If you've got a Mac and are thinking about upgrading to a new model now, just wait a bit longer. Apple teased their next Worldwide Developers Conference for June 7, 2021. "WWDC21 will offer unique insight into the future of iOS, iPadOS, macOS, watchOS, and tvOS" according to Apple. So just hang on to see what new models wield the powerful M1 chip (which is currently only on the Macbook Air, Macbook Pro 13", and Mac mini) as well as a possible physical redesign. If speculation comes true, these new devices will be worth waiting for.
In addition to the upgraded A14X processor (which is the M1 processor for iPads), Apple is set to announce new iPads this month, and Leo says that they could also be bringing mini LEDs to their displays. Additionally, there may be 32" M1 iMacs coming by the Worldwide Developer's Conference in June. The new iMac is rumored to have up to 20 cores, 16 high performance, and 4 proficiency.
Scott's wife is going to take her Covid relief check to upgrade her laptop. What MacBook should she get? Leo says that in terms of performance, the iPad Pro is in the same class. But she could be limited in terms of software. So it depends. The three Apple M1 Macs all have the same processor running at the same speed. The MacPro has a fan, but the Air doesn't. That's really the only difference. But for portability, the Macbook Air will be an excellent choice. She can't beat the 20-hour battery life. HOWEVER, there is going to be a new Mac event coming in a few weeks.
Jeff recently bought an M1 Mac and wants to know if he needs to get extra RAM for it. Leo says that Hagabis RAM is more like storage for the M1 Mac, and doesn't offer any performance benefit. It's not even RAM really. If one wants performance with storage, Leo recommends a Thunderbolt 3 hard drive, but that's pretty expensive.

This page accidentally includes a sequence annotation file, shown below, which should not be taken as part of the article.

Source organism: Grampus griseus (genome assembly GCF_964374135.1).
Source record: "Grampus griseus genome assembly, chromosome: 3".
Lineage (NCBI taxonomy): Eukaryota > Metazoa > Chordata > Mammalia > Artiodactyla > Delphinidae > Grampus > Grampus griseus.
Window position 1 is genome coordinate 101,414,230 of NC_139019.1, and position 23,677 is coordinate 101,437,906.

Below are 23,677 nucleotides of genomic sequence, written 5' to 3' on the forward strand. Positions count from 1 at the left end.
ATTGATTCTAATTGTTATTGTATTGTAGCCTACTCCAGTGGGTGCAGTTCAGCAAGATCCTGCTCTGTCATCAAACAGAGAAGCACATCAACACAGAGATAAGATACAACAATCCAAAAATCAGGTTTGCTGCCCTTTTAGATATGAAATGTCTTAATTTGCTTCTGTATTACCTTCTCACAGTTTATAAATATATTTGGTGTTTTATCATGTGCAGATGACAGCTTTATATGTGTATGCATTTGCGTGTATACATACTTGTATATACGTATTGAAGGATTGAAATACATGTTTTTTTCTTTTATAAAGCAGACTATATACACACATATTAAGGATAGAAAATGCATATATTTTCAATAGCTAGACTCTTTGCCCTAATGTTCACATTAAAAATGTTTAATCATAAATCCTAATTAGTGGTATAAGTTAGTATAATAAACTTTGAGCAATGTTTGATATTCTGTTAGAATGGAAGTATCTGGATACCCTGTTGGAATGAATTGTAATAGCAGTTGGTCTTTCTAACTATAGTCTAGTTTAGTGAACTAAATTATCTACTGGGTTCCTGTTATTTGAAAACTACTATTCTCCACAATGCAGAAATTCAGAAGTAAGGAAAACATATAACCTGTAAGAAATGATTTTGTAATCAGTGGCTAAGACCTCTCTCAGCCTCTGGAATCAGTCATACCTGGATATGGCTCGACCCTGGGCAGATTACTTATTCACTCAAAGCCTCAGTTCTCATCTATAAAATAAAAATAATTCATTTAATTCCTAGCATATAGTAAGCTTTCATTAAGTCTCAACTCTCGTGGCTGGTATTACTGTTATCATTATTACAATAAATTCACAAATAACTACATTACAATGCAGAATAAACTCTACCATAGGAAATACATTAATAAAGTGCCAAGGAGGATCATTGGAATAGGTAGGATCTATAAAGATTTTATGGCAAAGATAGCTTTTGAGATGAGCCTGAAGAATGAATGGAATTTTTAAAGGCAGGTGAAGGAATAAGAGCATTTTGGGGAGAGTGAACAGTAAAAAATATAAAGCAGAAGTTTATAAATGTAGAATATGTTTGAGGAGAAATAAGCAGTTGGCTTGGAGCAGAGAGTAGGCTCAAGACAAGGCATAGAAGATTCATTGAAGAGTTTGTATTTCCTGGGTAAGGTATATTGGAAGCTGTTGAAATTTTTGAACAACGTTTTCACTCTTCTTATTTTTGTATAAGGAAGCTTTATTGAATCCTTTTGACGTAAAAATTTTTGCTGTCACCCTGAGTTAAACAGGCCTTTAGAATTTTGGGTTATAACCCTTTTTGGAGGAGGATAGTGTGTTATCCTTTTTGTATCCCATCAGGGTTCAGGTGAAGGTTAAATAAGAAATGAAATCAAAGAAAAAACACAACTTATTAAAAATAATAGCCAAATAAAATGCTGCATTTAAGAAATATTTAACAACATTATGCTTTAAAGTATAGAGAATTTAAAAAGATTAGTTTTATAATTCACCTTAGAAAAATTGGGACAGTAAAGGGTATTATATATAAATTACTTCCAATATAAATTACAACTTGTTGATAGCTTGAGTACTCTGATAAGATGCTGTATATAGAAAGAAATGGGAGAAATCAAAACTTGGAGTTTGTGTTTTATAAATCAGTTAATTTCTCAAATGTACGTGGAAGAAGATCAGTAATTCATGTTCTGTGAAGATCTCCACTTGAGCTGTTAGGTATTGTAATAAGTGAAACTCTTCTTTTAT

Brian recently purchased an M1 Mac Mini and he's running a beta of Parallels on it. He also got a 13" Macbook at the same time. Leo says though, if he can run everything on a Mac using Rosetta, he'll be much better off. And in the next two years, he'll see native apps with dual binaries that will be able to run on both M1 and Intel platforms. Meanwhile, Rosetta runs pretty well, he won't see much of a performance hit if any.
Jack bought a Macbook for school for his daughter, but it came with the terrible butterfly keyboard. Now she won't use it. Should he trust that Apple has fixed that problem? Leo says Apple has finally admitted the keyboard is a bad design and will fix it, even out of warranty. But they'll also take them as a trade-in for a new computer. Leo recommends getting the Macbook M1 MacBook Air. They are super fast and come with a completely redesigned keyboard. No more butterflies.
Leo says that Apple has been working overtime to make sure their new M1 Macs are able to support apps that could've been left behind with the shift to the Intel platform. The result is a platform that is much faster, with fantastic battery life. So fast, that Leo says M1 is going to change the computer world as we know it. Sadly, Apple will likely keep M1's architecture for themselves, as their "secret formula for coca-cola."
Leo's advice for upgrading: if you're a PC user, get the cheapest M1 you can to buy into the ecosystem. The road will be dramatic as time goes on.
If you recently bought a new Macbook to replace a much older Mac, you may have trouble restoring old backups of photos and video stored in iPhoto from the elder machine. Pictures in iPhoto are stored in a blob called the "library". You have to right-click on the icon (which is secretly a folder) and select Show Package Contents, then you can find the original photo files (possibly sorted by year) that can be copied to your backup location.